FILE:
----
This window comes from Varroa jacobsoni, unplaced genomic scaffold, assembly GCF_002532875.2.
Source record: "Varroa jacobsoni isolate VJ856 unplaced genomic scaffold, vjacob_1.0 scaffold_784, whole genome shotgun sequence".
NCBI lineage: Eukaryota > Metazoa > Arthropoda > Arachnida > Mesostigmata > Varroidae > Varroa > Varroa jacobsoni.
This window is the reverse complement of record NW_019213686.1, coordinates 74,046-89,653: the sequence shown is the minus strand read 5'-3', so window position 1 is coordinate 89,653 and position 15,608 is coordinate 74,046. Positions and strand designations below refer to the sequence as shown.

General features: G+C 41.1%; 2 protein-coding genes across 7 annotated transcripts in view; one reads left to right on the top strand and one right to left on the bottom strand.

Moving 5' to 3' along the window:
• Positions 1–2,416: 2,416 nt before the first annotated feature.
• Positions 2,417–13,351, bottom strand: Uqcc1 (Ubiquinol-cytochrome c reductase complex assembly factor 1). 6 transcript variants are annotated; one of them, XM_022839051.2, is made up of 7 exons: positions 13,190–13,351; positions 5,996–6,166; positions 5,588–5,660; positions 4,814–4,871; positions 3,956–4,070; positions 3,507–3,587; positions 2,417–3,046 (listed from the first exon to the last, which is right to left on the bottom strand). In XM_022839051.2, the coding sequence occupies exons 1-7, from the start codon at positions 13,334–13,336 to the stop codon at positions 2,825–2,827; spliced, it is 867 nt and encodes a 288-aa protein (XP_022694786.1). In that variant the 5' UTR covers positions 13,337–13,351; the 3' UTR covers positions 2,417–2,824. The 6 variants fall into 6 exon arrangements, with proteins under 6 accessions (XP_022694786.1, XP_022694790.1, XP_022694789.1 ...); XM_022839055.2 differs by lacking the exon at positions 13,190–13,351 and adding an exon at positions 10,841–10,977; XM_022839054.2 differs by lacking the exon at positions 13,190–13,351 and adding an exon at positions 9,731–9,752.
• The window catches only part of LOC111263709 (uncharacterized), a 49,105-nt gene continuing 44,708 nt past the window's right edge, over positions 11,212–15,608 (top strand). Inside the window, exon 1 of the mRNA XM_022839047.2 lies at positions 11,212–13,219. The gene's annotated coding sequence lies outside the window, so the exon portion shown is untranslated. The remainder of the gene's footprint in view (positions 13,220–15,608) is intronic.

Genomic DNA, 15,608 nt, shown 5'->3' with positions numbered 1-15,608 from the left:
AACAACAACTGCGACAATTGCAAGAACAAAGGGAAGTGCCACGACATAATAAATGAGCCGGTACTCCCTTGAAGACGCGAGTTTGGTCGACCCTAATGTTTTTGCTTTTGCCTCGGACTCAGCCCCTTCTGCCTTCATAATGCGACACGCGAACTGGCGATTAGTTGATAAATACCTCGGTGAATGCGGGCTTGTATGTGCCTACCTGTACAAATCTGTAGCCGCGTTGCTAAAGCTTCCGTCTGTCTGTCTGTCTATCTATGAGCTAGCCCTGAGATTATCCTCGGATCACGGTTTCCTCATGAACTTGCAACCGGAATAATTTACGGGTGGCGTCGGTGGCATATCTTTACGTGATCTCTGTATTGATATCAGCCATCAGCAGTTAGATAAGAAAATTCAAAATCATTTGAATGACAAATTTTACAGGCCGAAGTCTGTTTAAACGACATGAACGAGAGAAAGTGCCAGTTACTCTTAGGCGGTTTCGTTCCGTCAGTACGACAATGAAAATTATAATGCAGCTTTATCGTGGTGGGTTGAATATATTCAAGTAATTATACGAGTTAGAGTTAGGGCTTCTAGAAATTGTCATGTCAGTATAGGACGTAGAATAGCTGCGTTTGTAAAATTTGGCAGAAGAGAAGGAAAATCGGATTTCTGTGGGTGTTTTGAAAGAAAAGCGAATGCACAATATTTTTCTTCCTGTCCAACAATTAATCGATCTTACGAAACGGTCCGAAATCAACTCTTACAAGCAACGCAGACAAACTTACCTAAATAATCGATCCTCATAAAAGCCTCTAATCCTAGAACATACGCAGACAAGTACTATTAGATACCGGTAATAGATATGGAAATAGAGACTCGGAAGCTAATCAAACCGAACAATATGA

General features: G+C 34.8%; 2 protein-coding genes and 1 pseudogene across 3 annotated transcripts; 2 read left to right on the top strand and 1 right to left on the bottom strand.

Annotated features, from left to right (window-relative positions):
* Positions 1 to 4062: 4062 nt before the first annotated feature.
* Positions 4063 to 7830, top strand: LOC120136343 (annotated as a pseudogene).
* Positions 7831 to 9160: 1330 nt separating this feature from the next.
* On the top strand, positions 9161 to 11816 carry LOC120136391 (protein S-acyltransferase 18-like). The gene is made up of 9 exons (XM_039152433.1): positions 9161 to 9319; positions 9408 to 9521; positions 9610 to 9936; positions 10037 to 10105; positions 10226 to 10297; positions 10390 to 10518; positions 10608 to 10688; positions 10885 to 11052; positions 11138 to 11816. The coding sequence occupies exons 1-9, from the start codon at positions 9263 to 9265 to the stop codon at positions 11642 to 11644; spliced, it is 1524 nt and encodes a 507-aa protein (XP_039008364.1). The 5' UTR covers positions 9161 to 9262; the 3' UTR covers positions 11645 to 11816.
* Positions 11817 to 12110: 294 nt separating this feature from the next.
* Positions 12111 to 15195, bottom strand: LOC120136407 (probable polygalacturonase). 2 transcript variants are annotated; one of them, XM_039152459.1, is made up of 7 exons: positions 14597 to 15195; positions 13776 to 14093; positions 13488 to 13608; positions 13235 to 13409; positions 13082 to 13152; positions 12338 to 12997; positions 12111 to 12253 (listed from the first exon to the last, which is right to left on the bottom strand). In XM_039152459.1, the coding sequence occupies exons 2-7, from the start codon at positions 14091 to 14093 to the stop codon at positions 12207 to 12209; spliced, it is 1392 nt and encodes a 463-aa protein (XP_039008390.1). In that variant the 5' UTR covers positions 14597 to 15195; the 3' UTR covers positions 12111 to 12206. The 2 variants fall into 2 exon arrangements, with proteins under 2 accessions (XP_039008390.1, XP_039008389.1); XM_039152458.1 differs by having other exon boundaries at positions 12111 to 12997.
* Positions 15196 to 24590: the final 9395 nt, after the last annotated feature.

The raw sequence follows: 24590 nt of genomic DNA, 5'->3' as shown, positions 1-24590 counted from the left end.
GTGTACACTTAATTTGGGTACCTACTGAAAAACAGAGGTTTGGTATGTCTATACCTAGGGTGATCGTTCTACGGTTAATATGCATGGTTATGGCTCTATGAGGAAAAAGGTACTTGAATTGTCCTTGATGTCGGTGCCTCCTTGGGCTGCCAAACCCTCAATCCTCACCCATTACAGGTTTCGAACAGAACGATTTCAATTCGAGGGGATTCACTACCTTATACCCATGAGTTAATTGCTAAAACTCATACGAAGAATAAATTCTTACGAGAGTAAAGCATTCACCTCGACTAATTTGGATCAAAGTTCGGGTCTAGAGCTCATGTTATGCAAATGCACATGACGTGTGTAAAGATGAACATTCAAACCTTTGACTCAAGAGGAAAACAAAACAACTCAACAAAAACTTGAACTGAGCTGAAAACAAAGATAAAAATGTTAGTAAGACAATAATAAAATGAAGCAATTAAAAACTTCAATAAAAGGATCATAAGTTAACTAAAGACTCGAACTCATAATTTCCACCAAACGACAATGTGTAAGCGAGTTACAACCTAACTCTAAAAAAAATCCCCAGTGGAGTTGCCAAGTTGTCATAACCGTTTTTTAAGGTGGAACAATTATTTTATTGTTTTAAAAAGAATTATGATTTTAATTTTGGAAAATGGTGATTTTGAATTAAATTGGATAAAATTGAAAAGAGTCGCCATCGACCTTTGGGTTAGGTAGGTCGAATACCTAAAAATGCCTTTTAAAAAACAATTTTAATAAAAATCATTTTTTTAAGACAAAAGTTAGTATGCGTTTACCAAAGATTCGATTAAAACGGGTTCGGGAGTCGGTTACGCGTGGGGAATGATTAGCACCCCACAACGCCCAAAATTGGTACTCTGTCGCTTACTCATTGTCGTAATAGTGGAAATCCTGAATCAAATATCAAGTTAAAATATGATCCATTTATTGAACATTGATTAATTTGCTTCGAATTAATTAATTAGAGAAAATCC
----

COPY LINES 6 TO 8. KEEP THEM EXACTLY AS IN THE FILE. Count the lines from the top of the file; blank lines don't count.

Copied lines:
Moving 5' to 3' along the window:
• Positions 1–2,416: 2,416 nt before the first annotated feature.
• Positions 2,417–13,351, bottom strand: Uqcc1 (Ubiquinol-cytochrome c reductase complex assembly factor 1). 6 transcript variants are annotated; one of them, XM_022839051.2, is made up of 7 exons: positions 13,190–13,351; positions 5,996–6,166; positions 5,588–5,660; positions 4,814–4,871; positions 3,956–4,070; positions 3,507–3,587; positions 2,417–3,046 (listed from the first exon to the last, which is right to left on the bottom strand). In XM_022839051.2, the coding sequence occupies exons 1-7, from the start codon at positions 13,334–13,336 to the stop codon at positions 2,825–2,827; spliced, it is 867 nt and encodes a 288-aa protein (XP_022694786.1). In that variant the 5' UTR covers positions 13,337–13,351; the 3' UTR covers positions 2,417–2,824. The 6 variants fall into 6 exon arrangements, with proteins under 6 accessions (XP_022694786.1, XP_022694790.1, XP_022694789.1 ...); XM_022839055.2 differs by lacking the exon at positions 13,190–13,351 and adding an exon at positions 10,841–10,977; XM_022839054.2 differs by lacking the exon at positions 13,190–13,351 and adding an exon at positions 9,731–9,752.